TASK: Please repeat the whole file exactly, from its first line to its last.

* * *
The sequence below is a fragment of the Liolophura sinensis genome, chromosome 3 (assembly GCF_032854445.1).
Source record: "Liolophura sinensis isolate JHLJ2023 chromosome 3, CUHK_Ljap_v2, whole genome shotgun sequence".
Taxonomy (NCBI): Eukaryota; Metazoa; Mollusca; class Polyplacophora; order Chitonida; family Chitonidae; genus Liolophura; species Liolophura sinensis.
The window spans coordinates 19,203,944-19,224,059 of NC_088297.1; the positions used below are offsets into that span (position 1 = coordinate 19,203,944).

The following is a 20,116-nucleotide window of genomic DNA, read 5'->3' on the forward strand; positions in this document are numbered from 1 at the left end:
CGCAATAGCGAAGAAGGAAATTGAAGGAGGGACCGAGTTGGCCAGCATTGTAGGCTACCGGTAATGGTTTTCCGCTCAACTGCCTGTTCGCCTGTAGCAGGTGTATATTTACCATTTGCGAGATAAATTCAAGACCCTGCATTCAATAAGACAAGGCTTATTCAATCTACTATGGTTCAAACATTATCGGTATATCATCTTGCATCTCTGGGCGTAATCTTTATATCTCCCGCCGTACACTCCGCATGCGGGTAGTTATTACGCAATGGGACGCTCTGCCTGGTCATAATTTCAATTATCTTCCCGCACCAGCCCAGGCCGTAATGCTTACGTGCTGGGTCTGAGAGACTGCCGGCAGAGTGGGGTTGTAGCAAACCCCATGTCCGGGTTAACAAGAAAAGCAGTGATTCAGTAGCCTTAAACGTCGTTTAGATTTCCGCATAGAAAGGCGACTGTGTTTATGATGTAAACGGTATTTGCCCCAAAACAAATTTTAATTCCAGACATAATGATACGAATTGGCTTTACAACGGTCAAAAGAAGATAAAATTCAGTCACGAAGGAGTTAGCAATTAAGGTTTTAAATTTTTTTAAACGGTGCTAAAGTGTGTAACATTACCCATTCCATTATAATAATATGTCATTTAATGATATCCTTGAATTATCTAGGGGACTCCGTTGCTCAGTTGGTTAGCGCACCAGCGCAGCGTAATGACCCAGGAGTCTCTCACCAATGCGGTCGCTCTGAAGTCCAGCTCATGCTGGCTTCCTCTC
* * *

The sequence below is a fragment of the Liolophura sinensis genome, chromosome 3 (assembly GCF_032854445.1).
Source record: "Liolophura sinensis isolate JHLJ2023 chromosome 3, CUHK_Ljap_v2, whole genome shotgun sequence".
Taxonomy (NCBI): Eukaryota; Metazoa; Mollusca; class Polyplacophora; order Chitonida; family Chitonidae; genus Liolophura; species Liolophura sinensis.
The window spans coordinates 19,203,944-19,224,059 of NC_088297.1; the positions used below are offsets into that span (position 1 = coordinate 19,203,944).

The following is a 20,116-nucleotide window of genomic DNA, read 5'->3' on the forward strand; positions in this document are numbered from 1 at the left end:
CGCAATAGCGAAGAAGGAAATTGAAGGAGGGACCGAGTTGGCCAGCATTGTAGGCTACCGGTAATGGTTTTCCGCTCAACTGCCTGTTCGCCTGTAGCAGGTGTATATTTACCATTTGCGAGATAAATTCAAGACCCTGCATTCAATAAGACAAGGCTTATTCAATCTACTATGGTTCAAACATTATCGGTATATCATCTTGCATCTCTGGGCGTAATCTTTATATCTCCCGCCGTACACTCCGCATGCGGGTAGTTATTACGCAATGGGACGCTCTGCCTGGTCATAATTTCAATTATCTTCCCGCACCAGCCCAGGCCGTAATGCTTACGTGCTGGGTCTGAGAGACTGCCGGCAGAGTGGGGTTGTAGCAAACCCCATGTCCGGGTTAACAAGAAAAGCAGTGATTCAGTAGCCTTAAACGTCGTTTAGATTTCCGCATAGAAAGGCGACTGTGTTTATGATGTAAACGGTATTTGCCCCAAAACAAATTTTAATTCCAGACATAATGATACGAATTGGCTTTACAACGGTCAAAAGAAGATAAAATTCAGTCACGAAGGAGTTAGCAATTAAGGTTTTAAATTTTTTTAAACGGTGCTAAAGTGTGTAACATTACCCATTCCATTATAATAATATGTCATTTAATGATATCCTTGAATTATCTAGGGGACTCCGTTGCTCAGTTGGTTAGCGCACCAGCGCAGCGTAATGACCCAGGAGTCTCTCACCAATGCGGTCGCTCTGAAGTCCAGCTCATGCTGGCTTCCTCTC